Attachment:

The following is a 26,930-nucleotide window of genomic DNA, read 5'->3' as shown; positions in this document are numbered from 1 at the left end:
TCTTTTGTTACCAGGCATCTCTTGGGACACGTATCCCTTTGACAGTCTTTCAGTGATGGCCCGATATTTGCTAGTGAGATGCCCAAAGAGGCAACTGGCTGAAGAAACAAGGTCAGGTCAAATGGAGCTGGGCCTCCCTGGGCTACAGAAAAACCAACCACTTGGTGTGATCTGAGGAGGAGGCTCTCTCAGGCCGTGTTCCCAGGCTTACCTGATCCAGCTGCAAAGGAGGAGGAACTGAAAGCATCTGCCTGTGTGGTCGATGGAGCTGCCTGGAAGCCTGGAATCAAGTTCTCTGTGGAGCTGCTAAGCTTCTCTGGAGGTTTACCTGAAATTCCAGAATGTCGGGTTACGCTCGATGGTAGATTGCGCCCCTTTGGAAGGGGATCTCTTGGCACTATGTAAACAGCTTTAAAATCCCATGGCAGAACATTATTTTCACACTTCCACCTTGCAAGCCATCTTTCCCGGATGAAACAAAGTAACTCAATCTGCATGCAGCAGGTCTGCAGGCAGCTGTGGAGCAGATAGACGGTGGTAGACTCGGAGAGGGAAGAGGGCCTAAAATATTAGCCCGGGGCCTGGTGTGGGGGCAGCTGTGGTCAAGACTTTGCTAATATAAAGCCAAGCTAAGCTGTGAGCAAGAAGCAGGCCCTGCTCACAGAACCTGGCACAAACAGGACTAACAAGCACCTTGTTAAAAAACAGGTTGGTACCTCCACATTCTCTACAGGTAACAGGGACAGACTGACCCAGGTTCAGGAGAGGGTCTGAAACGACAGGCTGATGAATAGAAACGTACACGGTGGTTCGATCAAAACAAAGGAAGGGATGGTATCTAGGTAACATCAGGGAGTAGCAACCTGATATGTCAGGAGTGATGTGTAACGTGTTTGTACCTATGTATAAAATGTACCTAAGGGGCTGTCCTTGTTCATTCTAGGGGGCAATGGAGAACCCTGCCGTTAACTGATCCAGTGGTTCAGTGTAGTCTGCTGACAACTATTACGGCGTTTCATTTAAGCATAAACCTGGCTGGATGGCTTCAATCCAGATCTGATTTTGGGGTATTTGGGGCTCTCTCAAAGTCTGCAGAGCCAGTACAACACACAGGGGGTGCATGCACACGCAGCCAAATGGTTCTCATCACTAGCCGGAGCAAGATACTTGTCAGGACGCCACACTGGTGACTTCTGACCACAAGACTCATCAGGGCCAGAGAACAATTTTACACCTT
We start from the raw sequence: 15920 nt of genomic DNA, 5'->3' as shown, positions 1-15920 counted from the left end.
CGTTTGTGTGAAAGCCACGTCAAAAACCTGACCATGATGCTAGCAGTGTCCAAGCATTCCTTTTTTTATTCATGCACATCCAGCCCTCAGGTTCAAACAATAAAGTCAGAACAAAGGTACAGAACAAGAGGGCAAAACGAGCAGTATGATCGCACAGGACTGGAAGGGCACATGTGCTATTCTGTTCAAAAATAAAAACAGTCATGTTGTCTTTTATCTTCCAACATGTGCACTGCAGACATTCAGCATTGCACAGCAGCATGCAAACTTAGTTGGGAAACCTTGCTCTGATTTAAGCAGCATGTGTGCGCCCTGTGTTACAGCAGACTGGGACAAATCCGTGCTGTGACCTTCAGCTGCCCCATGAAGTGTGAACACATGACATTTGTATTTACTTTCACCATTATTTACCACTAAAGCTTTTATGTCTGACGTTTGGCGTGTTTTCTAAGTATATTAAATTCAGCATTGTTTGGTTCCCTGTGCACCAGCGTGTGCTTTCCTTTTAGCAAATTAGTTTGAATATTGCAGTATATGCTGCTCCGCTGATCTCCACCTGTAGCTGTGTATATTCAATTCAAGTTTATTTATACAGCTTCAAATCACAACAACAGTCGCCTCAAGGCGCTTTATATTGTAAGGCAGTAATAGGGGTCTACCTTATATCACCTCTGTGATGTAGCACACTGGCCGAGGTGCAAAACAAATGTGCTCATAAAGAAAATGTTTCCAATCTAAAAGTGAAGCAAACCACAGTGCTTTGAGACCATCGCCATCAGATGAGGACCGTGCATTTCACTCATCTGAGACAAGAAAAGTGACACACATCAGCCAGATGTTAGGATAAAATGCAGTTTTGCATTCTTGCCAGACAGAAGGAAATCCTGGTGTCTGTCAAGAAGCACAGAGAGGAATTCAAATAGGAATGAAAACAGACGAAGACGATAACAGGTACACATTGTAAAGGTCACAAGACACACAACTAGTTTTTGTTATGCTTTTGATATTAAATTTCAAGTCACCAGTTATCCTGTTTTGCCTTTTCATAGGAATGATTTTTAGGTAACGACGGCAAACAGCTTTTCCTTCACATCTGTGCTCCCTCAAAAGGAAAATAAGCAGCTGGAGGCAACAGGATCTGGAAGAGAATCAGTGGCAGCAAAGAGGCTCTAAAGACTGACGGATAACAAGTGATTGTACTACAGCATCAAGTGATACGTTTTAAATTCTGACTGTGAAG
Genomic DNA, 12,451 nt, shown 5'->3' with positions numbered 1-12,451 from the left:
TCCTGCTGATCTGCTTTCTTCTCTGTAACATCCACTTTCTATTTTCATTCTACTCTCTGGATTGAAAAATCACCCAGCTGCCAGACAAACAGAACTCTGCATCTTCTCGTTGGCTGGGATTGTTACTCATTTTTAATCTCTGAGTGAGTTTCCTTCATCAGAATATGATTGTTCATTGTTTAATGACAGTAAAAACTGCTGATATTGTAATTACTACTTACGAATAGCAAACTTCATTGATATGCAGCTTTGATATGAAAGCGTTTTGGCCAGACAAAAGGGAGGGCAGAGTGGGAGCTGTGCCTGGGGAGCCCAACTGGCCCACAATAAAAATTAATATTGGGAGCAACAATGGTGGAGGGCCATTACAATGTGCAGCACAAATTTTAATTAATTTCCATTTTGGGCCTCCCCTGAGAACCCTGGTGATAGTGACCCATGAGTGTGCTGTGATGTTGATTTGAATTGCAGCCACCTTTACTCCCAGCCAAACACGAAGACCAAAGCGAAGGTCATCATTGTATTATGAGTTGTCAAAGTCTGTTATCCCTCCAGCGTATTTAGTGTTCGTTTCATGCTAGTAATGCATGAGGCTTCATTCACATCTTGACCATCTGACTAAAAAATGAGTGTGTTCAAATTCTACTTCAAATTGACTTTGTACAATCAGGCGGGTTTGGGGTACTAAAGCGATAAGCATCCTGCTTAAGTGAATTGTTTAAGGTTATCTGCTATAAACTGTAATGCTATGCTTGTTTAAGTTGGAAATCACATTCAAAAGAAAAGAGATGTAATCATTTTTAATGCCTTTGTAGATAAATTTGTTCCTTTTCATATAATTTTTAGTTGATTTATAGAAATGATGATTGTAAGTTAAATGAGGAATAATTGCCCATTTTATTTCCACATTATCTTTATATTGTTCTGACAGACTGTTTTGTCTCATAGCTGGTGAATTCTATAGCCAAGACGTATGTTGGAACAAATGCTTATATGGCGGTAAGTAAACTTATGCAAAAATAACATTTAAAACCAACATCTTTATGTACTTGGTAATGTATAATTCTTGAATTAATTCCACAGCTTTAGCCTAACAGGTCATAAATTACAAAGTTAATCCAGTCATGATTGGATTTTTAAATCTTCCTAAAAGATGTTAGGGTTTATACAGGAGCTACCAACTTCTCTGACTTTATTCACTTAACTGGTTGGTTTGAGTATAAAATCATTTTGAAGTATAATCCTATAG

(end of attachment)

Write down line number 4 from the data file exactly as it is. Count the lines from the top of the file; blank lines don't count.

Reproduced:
CGTTTGTGTGAAAGCCACGTCAAAAACCTGACCATGATGCTAGCAGTGTCCAAGCATTCCTTTTTTTATTCATGCACATCCAGCCCTCAGGTTCAAACAATAAAGTCAGAACAAAGGTACAGAACAAGAGGGCAAAACGAGCAGTATGATCGCACAGGACTGGAAGGGCACATGTGCTATTCTGTTCAAAAATAAAAACAGTCATGTTGTCTTTTATCTTCCAACATGTGCACTGCAGACATTCAGCATTGCACAGCAGCATGCAAACTTAGTTGGGAAACCTTGCTCTGATTTAAGCAGCATGTGTGCGCCCTGTGTTACAGCAGACTGGGACAAATCCGTGCTGTGACCTTCAGCTGCCCCATGAAGTGTGAACACATGACATTTGTATTTACTTTCACCATTATTTACCACTAAAGCTTTTATGTCTGACGTTTGGCGTGTTTTCTAAGTATATTAAATTCAGCATTGTTTGGTTCCCTGTGCACCAGCGTGTGCTTTCCTTTTAGCAAATTAGTTTGAATATTGCAGTATATGCTGCTCCGCTGATCTCCACCTGTAGCTGTGTATATTCAATTCAAGTTTATTTATACAGCTTCAAATCACAACAACAGTCGCCTCAAGGCGCTTTATATTGTAAGGCAGTAATAGGGGTCTACCTTATATCACCTCTGTGATGTAGCACACTGGCCGAGGTGCAAAACAAATGTGCTCATAAAGAAAATGTTTCCAATCTAAAAGTGAAGCAAACCACAGTGCTTTGAGACCATCGCCATCAGATGAGGACCGTGCATTTCACTCATCTGAGACAAGAAAAGTGACACACATCAGCCAGATGTTAGGATAAAATGCAGTTTTGCATTCTTGCCAGACAGAAGGAAATCCTGGTGTCTGTCAAGAAGCACAGAGAGGAATTCAAATAGGAATGAAAACAGACGAAGACGATAACAGGTACACATTGTAAAGGTCACAAGACACACAACTAGTTTTTGTTATGCTTTTGATATTAAATTTCAAGTCACCAGTTATCCTGTTTTGCCTTTTCATAGGAATGATTTTTAGGTAACGACGGCAAACAGCTTTTCCTTCACATCTGTGCTCCCTCAAAAGGAAAATAAGCAGCTGGAGGCAACAGGATCTGGAAGAGAATCAGTGGCAGCAAAGAGGCTCTAAAGACTGACGGATAACAAGTGATTGTACTACAGCATCAAGTGATACGTTTTAAATTCTGACTGTGAAG